We spent many entertaining evenings in Shibuya, which has become one of the most exciting areas in Tokyo. There are so many bars, shops and things to do here, that it would be hopeless to attempt listing them all. But here were a few of our personal favorites.
There’s so much to do on Odaiba, you could never hope to see it all in a single day. Even if the attractions aren’t always impressive on an individual basis (and many are simply malls), the very fact that such a large section of Tokyo has been given over to leisure and shopping is amazing. We’ve written quite a bit about Odaiba already, but here are some other sights which warrant mention.
Mom always said that it’s best to be prepared. “Hope for the best, darling, but plan for the worst.” And in earthquake-prone Tokyo, the worst can be very bad indeed. Since we always listen to our moms, Jürgen and I dutifully visited the Disaster Preparation Park, on Odaiba Island.
It’s best to take Sunshine City’s name at face value. And I don’t mean that it’s filled with sunshine, but that it’s truly a city of its own. This enormous complex spreads across four buildings, including the Sunshine 60, which became the tallest building in Asia upon its completion in 1978.
Apart from the Hie Shrine, the business district of Akasaka doesn’t have much in the way of historic sights for tourists. But the streets which surround the metro station are fun and packed with good, cheap places to eat, and the neighborhood is so central that we visited rather frequently.
It’s hard to imagine an experience more perfectly suited to Tokyo, and one less likely to exist anywhere else, than Shinjuku’s Robot Restaurant. With a stage show that stretches the definition of terms like “elaborate” and “bizarre,” the restaurant has quickly become one of the city’s most popular venues.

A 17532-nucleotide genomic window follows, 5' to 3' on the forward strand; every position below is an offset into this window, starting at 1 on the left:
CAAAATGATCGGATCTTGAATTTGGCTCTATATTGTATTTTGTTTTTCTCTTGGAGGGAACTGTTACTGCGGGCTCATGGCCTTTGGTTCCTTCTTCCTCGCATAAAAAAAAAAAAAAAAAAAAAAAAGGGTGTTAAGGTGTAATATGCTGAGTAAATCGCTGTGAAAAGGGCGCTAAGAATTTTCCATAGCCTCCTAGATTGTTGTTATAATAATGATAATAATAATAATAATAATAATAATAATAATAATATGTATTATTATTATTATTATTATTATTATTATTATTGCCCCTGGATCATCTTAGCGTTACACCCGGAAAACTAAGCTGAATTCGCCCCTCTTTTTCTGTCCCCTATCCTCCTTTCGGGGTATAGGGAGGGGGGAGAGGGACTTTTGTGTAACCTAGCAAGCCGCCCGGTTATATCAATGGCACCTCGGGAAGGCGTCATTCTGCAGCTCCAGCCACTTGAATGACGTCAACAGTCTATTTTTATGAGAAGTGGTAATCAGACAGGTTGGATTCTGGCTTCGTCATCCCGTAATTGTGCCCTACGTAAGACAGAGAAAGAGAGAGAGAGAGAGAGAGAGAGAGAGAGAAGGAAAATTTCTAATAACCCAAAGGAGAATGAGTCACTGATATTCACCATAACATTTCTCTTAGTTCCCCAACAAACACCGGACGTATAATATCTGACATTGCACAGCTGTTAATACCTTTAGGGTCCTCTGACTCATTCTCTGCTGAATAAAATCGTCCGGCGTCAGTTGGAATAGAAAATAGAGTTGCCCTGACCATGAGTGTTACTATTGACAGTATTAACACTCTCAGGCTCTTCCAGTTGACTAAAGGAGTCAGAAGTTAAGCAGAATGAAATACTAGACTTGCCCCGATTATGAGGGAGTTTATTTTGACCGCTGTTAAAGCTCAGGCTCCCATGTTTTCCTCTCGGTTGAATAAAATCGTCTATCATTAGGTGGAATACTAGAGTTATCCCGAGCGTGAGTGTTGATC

The world’s third-largest stock exchange is found in Tokyo, headquartered in the financial district of Nihonbashi. Guests are welcome to visit the complex, and watch the high-stakes action from a platform above the main trading floor.
We had a feeling that our visit to Odaiba Island’s Miraikan Future Science Museum was going to be awesome, and we were right. The only disappointment came when it closed, and we had to leave. Officially named the National Museum of Emerging Science and Innovation, this is the most cutting-edge science museum we’ve ever visited.
You’ve been to a casino, right? The ringing sounds, the stale stench of tobacco, the confusion, the sad people so desperate to be happy? All that is familiar. But a pachinko hall takes the wholesome goodness of a casino and condenses it down to its most vile. It exaggerates the sensory overload beyond belief. ¡¡MAXIMIZES THE SOUND!! Multiplies the confusion. Doubles down on the hopelessness. And achieves the impossible, by creating a place of gambling in which I have absolutely no interest.
Kaiseki is Japan’s haute cuisine, a traditional meal of several individually-crafted dishes. It’s as expensive as it sounds, and since our budget won’t allow us to repeatedly indulge in kaiseki, we wanted to be careful about the restaurant in which we’d experience it. After considerable research, we decided upon Tofuya-Ukai. I doubt we could have made a better choice.